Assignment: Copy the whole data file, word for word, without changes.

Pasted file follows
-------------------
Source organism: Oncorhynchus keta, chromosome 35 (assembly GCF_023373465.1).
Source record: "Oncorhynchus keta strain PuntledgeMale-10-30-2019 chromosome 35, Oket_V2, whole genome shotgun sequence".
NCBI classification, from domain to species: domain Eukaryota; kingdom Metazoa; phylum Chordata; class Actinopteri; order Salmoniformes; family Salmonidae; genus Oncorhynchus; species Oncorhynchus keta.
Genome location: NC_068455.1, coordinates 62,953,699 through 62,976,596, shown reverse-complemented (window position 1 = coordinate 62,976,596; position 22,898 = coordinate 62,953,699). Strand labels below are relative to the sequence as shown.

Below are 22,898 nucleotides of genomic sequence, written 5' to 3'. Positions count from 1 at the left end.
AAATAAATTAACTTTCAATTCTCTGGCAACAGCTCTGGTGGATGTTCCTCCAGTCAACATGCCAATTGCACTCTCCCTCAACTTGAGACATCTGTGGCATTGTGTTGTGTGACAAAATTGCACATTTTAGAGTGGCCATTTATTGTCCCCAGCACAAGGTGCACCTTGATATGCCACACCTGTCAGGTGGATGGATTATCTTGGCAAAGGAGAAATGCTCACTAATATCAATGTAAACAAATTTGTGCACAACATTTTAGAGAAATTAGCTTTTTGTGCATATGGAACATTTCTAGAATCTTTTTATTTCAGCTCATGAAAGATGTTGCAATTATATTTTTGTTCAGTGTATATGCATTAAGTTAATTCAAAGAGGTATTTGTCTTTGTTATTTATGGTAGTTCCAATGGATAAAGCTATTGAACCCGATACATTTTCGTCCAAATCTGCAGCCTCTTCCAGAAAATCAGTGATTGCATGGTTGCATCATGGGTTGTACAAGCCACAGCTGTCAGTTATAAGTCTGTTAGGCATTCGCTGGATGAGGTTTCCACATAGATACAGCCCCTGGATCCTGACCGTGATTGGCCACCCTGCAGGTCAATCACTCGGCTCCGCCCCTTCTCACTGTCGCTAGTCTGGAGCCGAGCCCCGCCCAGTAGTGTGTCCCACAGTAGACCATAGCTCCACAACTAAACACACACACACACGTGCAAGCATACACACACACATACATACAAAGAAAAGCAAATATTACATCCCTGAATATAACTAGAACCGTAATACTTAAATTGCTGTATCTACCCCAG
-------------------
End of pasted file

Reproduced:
Source organism: Oncorhynchus keta, chromosome 35 (assembly GCF_023373465.1).
Source record: "Oncorhynchus keta strain PuntledgeMale-10-30-2019 chromosome 35, Oket_V2, whole genome shotgun sequence".
NCBI classification, from domain to species: domain Eukaryota; kingdom Metazoa; phylum Chordata; class Actinopteri; order Salmoniformes; family Salmonidae; genus Oncorhynchus; species Oncorhynchus keta.
Genome location: NC_068455.1, coordinates 62,953,699 through 62,976,596, shown reverse-complemented (window position 1 = coordinate 62,976,596; position 22,898 = coordinate 62,953,699). Strand labels below are relative to the sequence as shown.

Below are 22,898 nucleotides of genomic sequence, written 5' to 3'. Positions count from 1 at the left end.
AAATAAATTAACTTTCAATTCTCTGGCAACAGCTCTGGTGGATGTTCCTCCAGTCAACATGCCAATTGCACTCTCCCTCAACTTGAGACATCTGTGGCATTGTGTTGTGTGACAAAATTGCACATTTTAGAGTGGCCATTTATTGTCCCCAGCACAAGGTGCACCTTGATATGCCACACCTGTCAGGTGGATGGATTATCTTGGCAAAGGAGAAATGCTCACTAATATCAATGTAAACAAATTTGTGCACAACATTTTAGAGAAATTAGCTTTTTGTGCATATGGAACATTTCTAGAATCTTTTTATTTCAGCTCATGAAAGATGTTGCAATTATATTTTTGTTCAGTGTATATGCATTAAGTTAATTCAAAGAGGTATTTGTCTTTGTTATTTATGGTAGTTCCAATGGATAAAGCTATTGAACCCGATACATTTTCGTCCAAATCTGCAGCCTCTTCCAGAAAATCAGTGATTGCATGGTTGCATCATGGGTTGTACAAGCCACAGCTGTCAGTTATAAGTCTGTTAGGCATTCGCTGGATGAGGTTTCCACATAGATACAGCCCCTGGATCCTGACCGTGATTGGCCACCCTGCAGGTCAATCACTCGGCTCCGCCCCTTCTCACTGTCGCTAGTCTGGAGCCGAGCCCCGCCCAGTAGTGTGTCCCACAGTAGACCATAGCTCCACAACTAAACACACACACACACGTGCAAGCATACACACACACATACATACAAAGAAAAGCAAATATTACATCCCTGAATATAACTAGAACCGTAATACTTAAATTGCTGTATCTACCCCAG